Colbert v. Astrue

Filing 21

Order that the decision of the Commissioner is Reversed and Remanded for further proceedings. Signed by Magistrate Judge Katherine P. Nelson on 12/15/10. (srr)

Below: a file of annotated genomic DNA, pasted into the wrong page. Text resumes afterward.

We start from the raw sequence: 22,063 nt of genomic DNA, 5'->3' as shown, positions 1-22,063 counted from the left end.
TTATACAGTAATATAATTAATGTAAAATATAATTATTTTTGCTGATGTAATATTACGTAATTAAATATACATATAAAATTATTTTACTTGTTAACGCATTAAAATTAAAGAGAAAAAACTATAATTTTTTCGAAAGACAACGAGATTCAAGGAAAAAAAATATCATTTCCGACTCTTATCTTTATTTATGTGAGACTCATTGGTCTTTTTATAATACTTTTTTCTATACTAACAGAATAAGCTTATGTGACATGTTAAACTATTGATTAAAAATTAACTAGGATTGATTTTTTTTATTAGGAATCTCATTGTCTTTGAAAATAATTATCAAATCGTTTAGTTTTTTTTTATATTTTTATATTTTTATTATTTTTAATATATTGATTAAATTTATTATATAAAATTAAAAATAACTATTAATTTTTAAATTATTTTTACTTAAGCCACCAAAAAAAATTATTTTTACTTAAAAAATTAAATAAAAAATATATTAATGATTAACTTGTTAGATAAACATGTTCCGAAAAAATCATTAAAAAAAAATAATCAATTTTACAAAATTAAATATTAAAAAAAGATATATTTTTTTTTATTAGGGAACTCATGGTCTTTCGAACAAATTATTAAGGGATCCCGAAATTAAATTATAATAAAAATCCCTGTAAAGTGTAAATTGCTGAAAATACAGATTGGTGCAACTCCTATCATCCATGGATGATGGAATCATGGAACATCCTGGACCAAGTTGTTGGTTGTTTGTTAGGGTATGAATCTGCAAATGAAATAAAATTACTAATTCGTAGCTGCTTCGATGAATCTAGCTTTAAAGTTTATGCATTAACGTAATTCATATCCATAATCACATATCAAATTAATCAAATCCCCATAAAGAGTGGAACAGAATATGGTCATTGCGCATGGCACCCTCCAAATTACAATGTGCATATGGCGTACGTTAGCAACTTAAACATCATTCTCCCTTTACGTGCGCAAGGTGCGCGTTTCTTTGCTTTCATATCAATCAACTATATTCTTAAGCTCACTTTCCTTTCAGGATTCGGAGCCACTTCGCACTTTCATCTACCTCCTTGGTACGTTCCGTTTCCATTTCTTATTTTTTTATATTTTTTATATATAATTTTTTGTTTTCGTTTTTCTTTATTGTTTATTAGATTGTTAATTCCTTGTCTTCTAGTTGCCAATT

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Colbert v. Astrue Doc. 21 IN THE UNITED STATES DISTRICT COURT FOR THE SOUTHERN DISTRICT OF ALABAMA SOUTHERN DIVISION DEBRA C. COLBERT, Plaintiff, v. MICHAEL J. ASTRUE, Commissioner of Social Security, Defendant. ) ) ) ) ) ) ) ) ) ) CIVIL ACTION NO. 10-115- N ORDER This appeal from an adverse decision of the Commissioner of Social Security is before the court on the administrative record (doc. 12) and the briefs submitted by the parties (docs. 13, 16). Oral argument was held before the undersigned on October 27, 2010, at which Attorney Margaret Stone appeared for the plaintiff, Debra C. Colbert, and AUSA Patricia Beyer represented the Commissioner. The parties have consented to the jurisdiction of the undersigned and this action has been referred to the undersigned to conduct all proceedings and order the entry of judgment in accordance with 28 U.S.C. 636(c). (See docs. 18, 19 ) Upon consideration of the administrative record, oral argument and the memoranda of the parties, it is ordered that the decision of the Commissioner be Reversed and Remanded. Procedural History Plaintiff filed an application for Supplemental Security Income ("SSI") on December 21, 20051, alleging disability due to degenerative disc disease, bone spurs, fibromyalgia, rheumatoid Plaintiff filed a prior claim for SSI benefits on December 17, 2001, which was denied on December 27, 2002, following a hearing. In the instant case, the ALJ declined to reopen the prior application; that ruling is not appealed. 1 arthritis, lupus and depression, beginning December 15, 2005. After denial of her claim at the initial level, plaintiff appeared before an Administrative Law Judge ("ALJ") for a hearing on April 16, 2008. In a written decision issued June 14, 2008, the ALJ found that claimant suffered from three severe impairments: fibromyalgia, rheumatoid arthritis and degenerative disc disease of the cervical spine. The ALJ denied plaintiff's claim for benefits, finding that she could still perform her past relevant work as a cashier. The Appeals Council thereafter denied review of the ALJ's determination. The instant action was timely filed. Scope of Judicial Review A limited scope of judicial review applies to a denial of Social Security benefits by the Commissioner. Judicial review of the administrative decision addresses three questions: (1) whether the proper legal standards were applied; (2) whether there was substantial evidence to support the findings of fact; and (3) whether the findings of fact resolved the crucial issues. Washington v. Astrue, 558 F.Supp.2d 1287, 1296 (N.D.Ga. 2008); Fields v. Harris, 498 F.Supp. 478, 488 (N.D.Ga. 1980). This Court may not decide the facts anew, reweigh the evidence, or substitute its judgment for that of the Commissioner. If substantial evidence supports the Commissioner's factual findings and the Commissioner applies the proper legal standards, the Commissioner's findings are conclusive. Lewis v. Callahan, 125 F.3d 1436, 1439-40 (11th Cir. 1997); Barnes v. Sullivan, 932 F.2d 1356, 1358 (11th Cir. 1991); Martin v. Sullivan, 894 F.2d 1520, 1529 (11th Cir. 1990); Walker v. Bowen, 826 F.2d 996, 999 (11th Cir. 1987); Hillsman v. Bowen, 804 F.2d 1179, 1180 (11th Cir. 1986); Bloodsworth v. Heckler, 703 F.2d 1233, 1239 (11th Cir. 1983). ASubstantial evidence@ means more than a scintilla, but less than a preponderance. In other words, Asubstantial evidence@ means such relevant evidence as a reasonable mind might accept as adequate to support a conclusion and it must be enough to 2 justify a refusal to direct a verdict were the case before a jury. Richardson v. Perales, 402 U.S. 389 (1971); Hillsman, 804 F.2d at 1180; Bloodsworth, 703 F.2d at 1239. AIn determining whether substantial evidence exists, [the Court] must view the record as a whole, taking into account evidence favorable as well as unfavorable to the [Commissioner's] decision.@ Chester v. Bowen, 792 F.2d 129, 131 (11th Cir. 1986). Even where there is substantial evidence to the contrary of the ALJ's findings, the ALJ decision will not be overturned where Athere is substantially supportive evidence@ of the ALJ's decision. Barron v. Sullivan, 924 F.2d 227, 230 (11th Cir. 1991). In contrast, review of the ALJ's application of legal principles is plenary. Foote v. Chater, 67 F.3d 1553, 1558 (11th Cir. 1995); Walker, 826 F.2d at 999. With this legal framework in mind, the court now turns its focus to claimant=s assignments of error. Plaintiff's Claims 1. The ALJ failed to properly evaluate the plaintiff's subjective complaints of pain pursuant to the Eleventh Circuit pain standard. Wilson v. Barnhart, 284 F. 3d 1219 (11th Cir. 2002); Holt v. Sullivan, 921 F.2d 1221 (11th Cir. 1991). 2. The ALJ failed to give controlling weight to the plaintiff's treating physicians' opinions. Lewis v. Callahan, 125 F. 3d 1436, 1440 (11th Cir. 1997) and 20 CFR 416. 927(d). 3. The ALJ failed to make detailed, specific findings regarding the physical and mental demands of the plaintiff's past relevant work pursuant to Social Security Ruling 82-62. Lucas v. Sullivan, 918 F. 2d 1567 (11th Cir. 1990); Schnoor v. Bowen, 816 F. 2d 578 (11 Cir.1987). th Facts2 At the time of filing her claim, plaintiff was 43 years of age, which agency regulations The court's statement of facts is drawn primarily from the findings of the ALJ, as well as the portions of the administrative record deemed relevant. 2 3 classify as a younger individual. She has the equivalent of a high school education and past relevant work as a cashier. Plaintiff testified at the hearing that she has chronic pain and swelling in numerous locations which prevents her from sitting, standing or walking for longer than 20-30 minutes at a time, or lifting significant weights and interferes with her sleep. Plaintiff also stated that her medications make her sleepy and nauseated. She testified that she mostly sleeps during the day, requires some assistance with caring for her personal needs and for caring for her mentally handicapped adult daughter, but is able to prepare simple meals, drive a car, and do light household chores and shopping. Following an on-the-job injury to her neck in 2000, plaintiff was treated by workers compensation doctors for several years. Dr. Edward Schnitzer, a physical medicine and rehabilitation specialist, treated plaintiff for neck and right shoulder pain from June 2004 through March 2005, and again in October 2005. Dr. Schnitzer diagnosed plaintiff with myofascial neck pain and cervical degenerative disc disease, and prescribed non-steroidal anti-inflammatory drugs ("NSAIDS") and a muscle relaxant as well as physical therapy and trigger point injections. On his referral, plaintiff was given a functional capacities evaluation on November 1, 2004, which found, inter alia, "less than max effort and inconsistencies" but found her able to return to return to "light duty." Shortly thereafter, Dr. Schnitzer found that plaintiff had reached maximum medical recovery and could return to light work on a full-time basis, subject to permanent restrictions to her ability to frequently bend, stoop, reach over her head, sit, or stand, to occasionally kneel, squat, crawl, climb stairs or ladders, walk, or perform overhead work, and to ever work at heights. Dr. Schnitzer further found that claimant could lift 15-20 pounds occasionally and 10 pounds frequently, and could push or pull up to 50 pounds occasionally and 30 pounds frequently. 4 Plaintiff was hospitalized for swelling of the right arm and was treated upon her release, beginning on June 20, 2005, at the Franklin Primary Health Center. She reported continued severe pain in her hands, back, neck, shoulders and feet; examination showed a decrease in swelling during a period of a few months. On November 3, 2005, she was referred to the rheumatology clinic. From August 2006 to February 2008, plaintiff returned to Franklin Primary Health Center for regular treatment of pain in her neck and back, and pain and swelling in her right hand, as well as some unrelated illnesses. Testing in June 2007 showed that plaintiff's rheumatoid factor and sedimentation rate continued to be elevated. Her doctor prescribed antiinflammatory medication and referred her to a rheumatologist. X-rays of plaintiff's lumbar spine in November 2007 showed no abnormalities. Beginning in December, 2007, plaintiff began seeing Dr. James Lawrence, a rheumatologist. X-rays taken at that time showed no abnormalities in plaintiff's cervical spine except mild anterior osteophytosis over the C3-C4 intervertebral disc space; no abnormalities in her hands or feet; and mild osteoarthritic changes in the lumbar spine at L4-L5. Dr. Lawrence's examination of plaintiff on February 1, 2008, disclosed shoulder tenderness on internal rotation, swelling of the MCP joint of the right hand and multiple tender points in the back; he diagnosed plaintiff with atypical rheumatoid arthritis and connective tissue disease, as well as a "neuropathic component," depression, chronic pain, and fibromyalgia. Blood tests in March 2008 showed highly positive results for ANA and RNP antibodies. Dr. Lawrence's examination of plaintiff in March 3, 2008, showed evidence of actual synovitis with swelling and redness in her right hand; based on recent laboratory testing, he opined that plaintiff might have a connective tissue disorder such as seronegative rheumatoid arthritis. Plaintiff was given new medications including a slow release pain medication. 5 Dr. Lawrence completed a Clinical Assessment of Pain form on March 24, 2008, in which he stated that plaintiff's pain was present and intractable, and was "virtually incapacitating." He further stated that physical activity would greatly increase her pain to such a degree as to cause distraction from or total abandonment of tasks, and that her pain and the side effects of her medications would totally restrict plaintiff and prevent her from functioning at a productive level of work. The Social Security Administration sent plaintiff for a consultive examination by Dr. John Houston, which was performed on March 28, 2006. According to Dr. Houston, plaintiff stated that she had a history of depression but did not currently require treatment for that condition. Dr. Houston's physical examination of plaintiff disclosed paraspinal tenderness in the cervical, thoracic and lumbar areas, edema at the +1 level in her lower extremities, pain with range of motion testing in the shoulders, and joint tenderness in the third and fourth MCP joints of her right hand. He also found that plaintiff had normal range of motion in all joints, normal motor strength in all major muscle groups, no atrophy, grip strength of 4 out of 5 and intact fine motor dexterity in her hands, and no abnormalities in her reflexes, gait, or bilateral seated straight leg raises. Dr. Houston gave his opinion that plaintiff suffered from rheumatoid arthritis, fibromyalgia, neck pain/degenerative disc disease of the cervical spine, and depression; he further opined that she suffered from chronic pain but, with regard to work activities, had no impairment in her ability to sit, stand, walk short distances, lift or carry light loads, handle objects, hear or speak.3 The Social Security Administration also sent plaintiff for a consultive orthopedic Apparently based on these findings, in April 2006 a disability consultant working for the state agency concluded that plaintiff could perform work at the medium exertional level with no postural, manipulative, visual, communicative, or environmental limitations. 3 6 examination by Dr. William Crotwell, III. Plaintiff stated that she was on the following medications at that time: Lortab, Phenergan, Minagest, Trazodone and "Citaprel". Dr. Crotwell found that plaintiff could bend forward and backwards 50 degrees with "poor effort," but could bend easily and take her socks off without difficulty, which he deemed inconsistent. He found no tenderness or spasms, and found that reflexes, motor and sensory were normal in her lower extremities; that her upper extremities displayed had normal motor response and grip strength, but had a positive Tinel's in her right hand and a negative Phalen's, no muscle atrophy, full range of shoulder movement, and no major swelling in her right hand; and that lumbar x-rays showed no arthritis or disc space collapse. He opined that plaintiff had probable carpal tunnel syndrome of mild to moderate severity affecting her right hand, possible mild impingement syndrome of the right shoulder, and lumbosacral strain with no objective evidence. Dr. Crotwell also completed a Physical Capacities Evaluation ("PCE") form in which he stated his opinion that plaintiff could sit, stand or walk for 2 hours at a time, each up to a total of eight hours in an eight hour workday, could continuously lift 21-25 pounds, continuously carry 11-20 pounds, frequently lift 26-50 pounds, occasionally lift 51 to 100 pounds, frequently carry 21-15 pounds, and occasionally carry 26-50 pounds. He placed no limitation on repetitive hand or foot movements, and indicated that she could continuously reach and frequently bend, squat, crawl and climb. He noted that she had moderate restriction of activities involving unprotected heights but no significant environmental restrictions in any other area. The record also contains records concerning diagnosis and treatment of plaintiff's depression. Beginning in September 2006, plaintiff was treated at Altapointe for major depressive disorder, recurrent moderate, and was prescribed medication for her condition; however, as of February 1, 2007, plaintiff reported that she had not taken the anti-depressant 7 medication due to problems in obtaining insurance authorization. She was seen by two psychiatrists: Dr. Barry Amyx until August, 2007, and by Dr. Marianne Saitz thereafter. Plaintiff complained of depression related symptoms, but neither doctor observed abnormal behavior or affect during the plaintiff's visits. At plaintiff's February 2008 visit, Dr. Saitz noted that plaintiff's mood was normal but also indicated "mood swings," and reported that plaintiff's affect was appropriate, her appetite and sleep were "good, fair," that her memory and concentration were unimpaired, and that her thoughts were logical and coherent. On March 31, 2008, Dr. Sainz completed a Mental Residual Functional Capacity form in which she stated that plaintiff suffered from marked impairments in her activities of daily living, social functioning, concentration, persistence and pace, and ability to respond to customary work pressures, as well as marked impairments in her ability to understand, remember and carry out instructions in a work setting, to respond appropriately to supervision and co-workers, and to perform simple and repetitive tasks. The Social Security Administration sent plaintiff for a consultive psychiatric evaluation in October 2007 by Dr. C. E. Smith, who found that plaintiff was appropriately dressed and groomed, was alert but, in the beginning part of the interview, was sullen, impatient and irritable. He stated that her speech was relevant and coherent, that she showed no thinking disorder or indication of hallucinations, that she was euthymic and showed a wide range of affect, that she was well oriented and that her memory was intact. He stated that plaintiff could understand, remember and carry out even complex instructions. He diagnosed plaintiff with depressive disorder NOS and completed a form concerning his opinions of her mental capabilities and limitations in which he stated that she suffered mild impairments of her ability to respond appropriately to supervisors, co-workers and customers or other members of the general public, 8 but found no impairment of her ability to understand, remember and carry out detailed or complex instructions, to deal with changes in a routine work setting, to maintain attention, concentration or pace for periods of at least two hours, to maintain social functioning, or to maintain activities of daily living. Analysis Evaluating Complaints of Pain Plaintiff asserts that the ALJ incorrectly applied the standard enunciated by the Eleventh Circuit for analyzing a claimant's complaints of pain. The Eleventh Circuit has held that: [i]n order to establish a disability based on testimony of pain and other symptoms, the claimant must satisfy two parts of a three-part test showing: (1) evidence of an underlying medical condition; and (2) either (a) objective medical evidence confirming the severity of the alleged pain; or (b) that the objectively determined medical condition can reasonably be expected to give rise to the claimed pain. See Holt v. Sullivan, 921 F.2d 1221, 1223 (11th Cir. 1991). If the ALJ discredits subjective testimony, he must articulate explicit and adequate reasons for doing so. See Hale v. Bowen, 831 F.2d 1007, 1011 (11th Cir. 1987). Failure to articulate the reasons for discrediting subjective testimony requires, as a matter of law, that the testimony be accepted as true. See Cannon v. Bowen, 858 F.2d 1541, 1545 (11th Cir. 1988). Wilson v. Barnhart, 284 F.3d 1219, 1225 (11th Cir. 2002); see 20 C.F.R. 404.1529. The ALJ found that "claimant's medically determinable impairments could reasonably be expected to produce the alleged symptoms: but discredited plaintiff's testimony concerning the intensity, persistence and limiting effects of her pain. The ALJ provided the following rationale for discrediting plaintiff's complaints of pain: [t]he undersigned finds that good cause exists to justify not assigning any significant evidentiary weight to the opinions of the claimant's treating rheumatologist, Dr. Lawrence, in the Clinical Assessment of Pain form at Exhibit 14F. Dr. Lawrences' opinions are not supported by objective clinical examinations findings [sic] establishing a disorder of such severity as to produce disabling pain. Since pain is wholly subjective in nature, the undersigned must rely on documentation of persistent reliable manifestations of a disabling loss of functional capacity and/or physical examination findings such as loss of range of motion, muscle weakness, muscle atrophy, joint deformity, muscle spasm, or 9 sensory or motor disruption, to substantiate the claimant's complaints of debilitating pain. As noted above, Dr. Schnitzer, Dr. Houston, and Dr. Crotwell have all opined that the claimant is capable of performing work activities at least at the light exertional level despite her physical impairments. Dr. Lawrence did not offer any opinion as to the claimant's physical capacities and limitations. While Dr. Lawrence and other physicians have, at times, noted some abnormal physical examination findings such as limited range of motion in the claimant's neck, lower back, and right shoulder, at other times, the claimant has had essentially full range of motion of her cervical spine and right shoulder and other aspects of her physical examination have been consistently within normal limits. Objective diagnostic testing of the claimant's hands and feet have failed to demonstrate any degenerative changes and, although diagnostic studies confirm the existence of degenerative disc disease of the claimant's cervical spine, there is no objective medical evidence to indicate that the claimant suffers from any severe acute or chronic vertebrogenic related disorders such as disc herniation, nerve root impingement, spinal stenosis, or facet joint hypertrophy. Moreover, the evidentiary record shows that there have been no hospitalizations or emergency room visits for the claimant's alleged symptomatology during the relevant period under consideration and that the claimant's pain has been managed conservatively with medications. ... While it is credible that the claimant has experienced some pain and physical limitation secondary to her rheumatoid arthritis, fibromyalgia, and cervical degenerative disc disease, it is not credible that she has experienced the level of symptomatology and functional limitation to the extent she has alleged. ... The evidentiary record shows that the claimant was treated by a rheumatologist in 2003 and 2004 but ceased said treatment sometime during 2004. On November 3, 2005, the claimant was referred to a rheumatologist by her physician at the Franklin health clinic but the record does not reflect that she resumed treatment by the rheumatologist until December 2007. It is also noteworthy that, following her November 3, 2005 visit to the Franklin health center, the claimant did not seek medical treatment again until six months later in May, 2006. Although the record indicates that the claimant was prescribed pain medications and non-steroidal anti-inflammatory medications by her physician at the Franklin health center during the remainder of 2006 and 2007, the claimant did not begin receiving specific treatment for rheumatoid arthritis until she began seeing Dr. Lawrence in December, 2007. The fact that there are significant gaps in medical treatment during 2--5 and 2006, as well as the fact that the claimant failed to seek specialized treatment for her condition until two years after it was recommended that she resume said treatment, undermines her credibility with respect to the severity, frequency, and duration of her alleged symptomatology. Doc. 12 at 28-29. After restating the findings of Drs. Schnitzer, Houston, and Crotwell that plaintiff could 10 perform work at the light exertional level, the ALJ continued: The claimant's ability to engage in a wide array of activities of daily living is persuasive evidence that the claimant's alleged symptoms resulting from physical impairments are not totally disabling. ...[t]he claimant admitted that she is able to do some light household chores, that she is able to prepare simple meals, that she is able to do light shopping, and that she is able to drive an automobile. The record also reflects that she has remained able to manage her household finances and care for her adult mentally handicapped daughter with some assistance from others. Additionally, in October, 2007 the claimant told Dr. Smith that she watched television and read her Bible during the day and that she sometimes attends church. ... Although the claimant testified to adverse effects of medications and stated that she had to lie down most of the day, the actual medical evidence of record does not confirm any allegations of adverse medication side effects. Moreover, even if the claimant had voiced complaints of medication side effects to treating physicians, it is reasonable to expect that ameliorative measures would have been taken to alleviate said effects, such as altering the dosages of medications or changing medications. Id. at 29-30. Despite finding that the plaintiff's conditions could reasonably be expected to cause pain, the ALJ has articulated explicit and adequate reasons for discrediting plaintiff's testimony concerning the extent of her pain, as required under the Eleventh Circuit's pain standard. It is not the role of this reviewing court to reweigh the evidence, Martin v. Sullivan, 894 F.2d 1520, 1529 (11th Cir. 1990), and the court finds that the ALJ's findings are supported by substantial evidence, as that phrase is defined in applicable case law. See Lewis v. Callahan, 125 F.3d 1436, 1440 (11th Cir. 1997)("more than a scintilla, but less than a preponderance"); Phillips v. Barnhart, 357 F.3d 1232, 1240, n. 8 (11th Cir. 2004)("If the Commissioner's decision is supported by substantial evidence we must affirm, even if the proof preponderates against it."). Because the ALJ properly explained his decision to discount plaintiff's subjective complaints of pain, and that decision was supported by substantial evidence--except as noted below--the court does not find plaintiff's first ground for appeal to be a valid basis for remand. 11 Treating Physician's Opinion Plaintiff's next claim is that the ALJ improperly rejected the opinions of certain of her treating physicians concerning her physical and mental limitations. The Eleventh Circuit has held that the opinion of a treating physician "must be given substantial or considerable weight unless `good cause' is shown to the contrary." Phillips v. Barnhart, 357 F.3d 1232, 1240 (11th Cir. 2003). It defines `good cause' as existing where the opinion of the treating physician is not bolstered by the evidence, where evidence supports a contrary finding, or where the opinion is conclusory or inconsistent with the doctor's own records. Id. --Physical Limitations As with a plaintiff's subjective reports of pain, an ALJ is not required to believe all doctor's opinions or the RFC forms which they may submit. Sarchet v. Chater, 78 F.3d 305 (7th Cir. 1996). "Sarchet testified that her pain has virtually immobilized her but of course the administrative law judge did not have to believe her. If the administrative law judge believed the medical reports that found that Sarchet has enough strength to work and disbelieved Sarchet's own testimony, this would compel the denial of the application for benefits. We cannot say that this combination of belief and disbelief would be unreasonable but we cannot uphold a decision by an administrative agency, any more than we can uphold a decision by a district court, if, while there is enough evidence in the record to support the decision, the reasons given by the trier of fact do not build an accurate and logical bridge between the evidence and the result." Id., at 307. In Sarchet, Chief Judge Posner examined fibromyalgia in detail: [F]ibromyalgia, also known as fibrositis--[is] a common, but elusive and mysterious, disease, much like chronic fatigue syndrome, with which it shares a number of features. See Frederick Wolfe et al., "The American College of Rheumatology 1990 Criteria for the Classification of Fibromyalgia: Report of the 12 Multicenter Criteria Committee," 33 Arthritis & Rheumatism 160 (1990); Lawrence M. Tierney, Jr., Stephen J. McPhee & Maxine A. Papadakis, Current Medical Diagnosis & Treatment 1995 708-09 (1995). Its cause or causes are unknown, there is no cure, and, of greatest importance to disability law, its symptoms are entirely subjective. There are no laboratory tests for the presence or severity of fibromyalgia. The principal symptoms are "pain all over," fatigue, disturbed sleep, stiffness, and--the only symptom that discriminates between it and other diseases of a rheumatic character--multiple tender spots, more precisely 18 fixed locations on the body (and the rule of thumb is that the patient must have at least 11 of them to be diagnosed as having fibromyalgia)4 that when pressed firmly cause the patient to flinch. All these symptoms are easy to fake, although few applicants for disability benefits may yet be aware of the specific locations that if palpated will cause the patient who really has fibromyalgia to flinch. There is no serious doubt that Sarchet [the plaintiff] is afflicted with the disease but it is difficult to determine the severity of her condition because of the unavailability of objective clinical tests. Some people may have such a severe case of fibromyalgia as to be totally disabled from working, Michael Doherty & Adrian Jones, "Fibromyalgia Syndrome (ABC of Rheumatology)," 310 British Med.J. 386 (1995); Preston v. Secretary of Health & Human Services, 854 F.2d 815, 818 (6th Cir.1988) (per curiam), but most do not and the question is whether Sarchet is one of the minority. 78 F.3d at 306-307. In Somogy v. Commissioner of Social Security, 366 Fed.Appx. 56, *7 (11th Cir. 2010) (unpublished), the Eleventh Circuit overturned the ALJ's decision rejecting a treating rheumatologist's opinions concerning the nature and extent of a claimant's pain arising from fibromyalgia, where the ALJ's decision was made on the basis that there was no objective evidence of the degree of pain. We also find unpersuasive the ALJ's only other stated reason for discounting Dr. Barakat's RFC, namely, that the limitations imposed therein "are based primarily upon [Somogy's] subjective complaints." ... We, along with several other courts, have recognized that fibromyalgia "often lacks medical or laboratory signs, and is generally diagnosed mostly on an individual's described symptoms," and that the "hallmark" of fibromyalgia is therefore "a lack of objective evidence." Moore v. Barnhart, 405 F.3d 1208, 1211 (11th Cir. 2005) (per curiam); see also Rogers v. Comm'r of Social Sec., 486 F.3d 234, 243 (6th Cir. 2007) (stating that "fibromyalgia patients present no objectively alarming signs"); Green-Younger v. 4 Plaintiff Colbert was found to react to 12 of the fixed "trigger points." 13 Barnhart, 335 F.3d 99, 108 (2nd Cir. 2003) (explaining that "there are no objective tests which can conclusively confirm [fibromyalgia]" (quotation marks and citation omitted)); Sarchet v. Chater, 78 F.3d 305, 306 (7th Cir. 1996) (noting that "[t]here are no laboratory tests for the presence or severity of fibromyalgia"). The lack of objective clinical findings is, at least in the case of fibromyalgia, therefore insufficient alone to support an ALJ's rejection of a treating physician's opinion as to the claimant's functional limitations. See GreenYounger, 335 F.3d at 105-08 (holding that because fibromyalgia is "a disease that eludes [objective] measurement," ALJ improperly discredited treating physician's disability determination based upon lack of objective evidence). ... Given the nature of fibromyalgia, a claimant's subjective complaints of pain are often the only means of determining the severity of a patient's condition and the functional limitations caused thereby. See id. at 107. Id. (emphasis added); see also Burroughs v. Massanari, 156 F. Supp.2d 1350, 1367 (N.D. Ga. 2001) (noting that a rheumatologist is more qualified to diagnose fibromyalgia and determine its effects); 20 CFR 416. 927(d)(5) ("we generally give more weight to the opinion of a specialist about medical issues related to his or her area of specialty than to the opinion of a source who is not a specialist.").5 While there are factual distinctions between the ALJ's determination in Somogy and that in the instant case, the distinctions appear to be minimal; the primary justification for the rejection of the RFC opinion of plaintiff's rheumatologist, Dr. Lawrence, was the lack of objective evidence of the level of plaintiff's pain. Most of the rest of the ALJ's particular arguments, when looked at closely, return to his discomfort with the lack of objective evidence. The Somogy decision took exception to the ALJ's findings that there were no objective findings to support the diagnosis of fibromyalgia, pointing to parts of the record that undermined 5 Presuming without deciding that Dr. Schnitzer, the physician to whom plaintiff was referred by her employer's worker's compensation carrier for treatment of an on-the-job injury to her neck, can reasonably be considered to have been a "treating physician" in connection with her complaints of pain throughout her entire body, the opinions of plaintiff's rheumatologist concerning her rheumatoid arthritis and fibromyalgia and their effects on her whole body would generally be entitled to greater weight. 14 that claim. In the instant action, the ALJ does not reject the diagnosis, merely the rheumatologist's findings concerning the level of pain suffered by Colbert. In that regard, the Somogy court held that "[o]ther than the lack of objective medical findings, there is nothing in the record to suggest that Somogy did not suffer the degree of pain she reported or that her doctors should have disbelieved her complaints." Id. at *8. The court in Somogy pointed out plaintiff's consistent complaints of pain and fatigue and consistent wide-ranging treatment over a period of years and the plaintiff's testimony that, though she could do various household chores, such work was only possible on one of her "good days", of which she had one for every three "bad days." The court also rejected the ALJ's finding that the rheumatologist's RFC assessment was inconsistent with the medical record; the Court of Appeals reviewed the record and found that the RFC assessment was consistent with plaintiff's repeated reports of pain, as well as other physicians notes showing limited range of motion, pain on palpation of tender points, episodic diffuse fatigue, decreased sensations in feet and legs, decreased ankle reflexes, mild scoliosis, abnormal gait and an inability to heel-to-toe walk. In the instant case, the ALJ acknowledges that plaintiff Colbert "has a history of treatment for widespread musculoskeletal pain in her neck, shoulders, hips and back, with trigger points in her shoulder, neck and hip areas" and was diagnosed with and treated for fibromyalgia as well as degenerative disc disease and rheumatoid arthritis. She, too, consistently complained of pain and was treated over a period of several years. Her treatment modalities included pain medication, anti-inflammatories, muscle relaxers, physical therapy and trigger point injections. While treatment notes of some of plaintiff's doctors indicate that she had full range of motion, others reflect limitations in her range of motion; this is consistent with the sporadic pain of which 15 she consistently complained. The medical records also includes references to decreased sensation in plaintiff's right hand and, from 2005 through 2008, on at least two occasions, swelling in the right hand, localized in the MCP joints. On the grounds stated, the court cannot accept the ALJ's conclusion that the opinions of plaintiff's treating rheumatologist "are not supported by objective clinical examinations findings establishing a disorder of such severity as to produce disabling pain." Doc. 12 at 28. The ALJ's decision to give no significant weight to the treating rheumatologist has not been shown to have been supported by substantial evidence, and the ALJ's determination of plaintiff's level of pain and residual functional capacity are thus also not shown to have been supported by substantial evidence. Remand is appropriate as to this assignment of error. --Mental Limitations The ALJ also rejected opinions concerning plaintiff's mental limitations from her treating psychiatrist and her physical limitations from her treating rheumatologist. With regard to her mental impairments, plaintiff points to the mental RFC form completed by Dr. Sainz, which provided that plaintiff suffered marked impairments in all functional areas due to depression secondary to her pain. The ALJ discounted Dr. Saitz' opinion because her opinions included in the RFC form were not supported by plaintiff's mental health records. The records show that Dr. Amyx, the claimant's treating psychiatrist from September, 2006 through August, 2007, consistently noted that the claimant's mood was normal, that her affect was appropriate to situation, that her sleep and appetite were fair, that her memory and concentration were unimpaired, and that her thoughts were logical and coherent. Dr. Saitz even noted these same normal findings at her February 12, 2008 visit with the claimant, one month before she completed the mental residual functional capacity questionnaire. Furthermore, Dr. Saitz' opinions that the claimant has "marked" limitation in all relevant areas of mental functioning is inconsistent with the claimant's reported activities of daily living and with the level of mental health treatment she has required. For example, the record shows that the clamant has no restriction in her activities of daily living because of any mental impairment and that she has remained able to 16 run a household and attend to not only her own needs, but also to those or her adult mentally handicapped daughter. The level of impairment described by Dr. Saitz is indicative of an individual who would be unable to function outside a highly supportive living arrangement, yet the record establishes that the claimant has only been seen at the mental health center once every three months and she has had no documented crisis events or psychiatric hospitalizations. Doc. 12 at 26-27. Despite the determination that the case should be remanded to the Commissioner, the court finds it appropriate to address briefly the plaintiff's contention concerning the ALJ's rejection of the opinion of her treating psychiatrist. Unlike the medical findings relatd to plaintiff's physical limitations, particularly as related to her fibromyalgia and pain, the ALJ's rejection of plaintiff's treating psychiatrist's opinion that plaintiff suffered from "marked" limitations in every area of functioning is properly supported by the record. The records of plaintiff's mental health treatment--particularly the lack of objective evidence or even prior opinion or treatment for particularly serious depression--are such that the ALJ could properly determine that they were inconsistent with Dr. Amyx's opinion that plaintiff suffers limitations of that magnitude. Plaintiff has shown herself able to function to a degree that is adequate to support the ALJ's decision that her ability undermines her psychiatrist's opinion concerning the level of mental impairment suffered by plaintiff. On remand, the court does not deem it necessary for the Commissioner to revisit this aspect of his prior decision. --Specific Job Requirements Plaintiff next asserts that the ALJ's written decision should have contained findings setting forth the specific requirements of her past relevant work as a cashier, pursuant to Social Security Ruling 82-62 and Lucas v. Sullivan, 918 F.2d 1567, 1574 n.3 (11th Cir. 1990). It is not necessary for the court to determine whether or not this purported deficiency would warrant remand, given the existence of records setting forth plaintiff's version of the job requirements 17 and the ALJ's reliance on the testimony of the Vocational Expert; the court will simply note that any technical deficiency may be readily remedied on remand. Conclusion For the foregoing reasons, it is hereby ORDERED that this action is REMANDED to the Commissioner for further proceedings consistent with this opinion, pursuant to 41 U.S.C. 405(g). DONE and ORDERED this 15th day of December, 2010. /s/ Katherine P. Nelson UNITED STATES MAGISTRATE JUDGE 18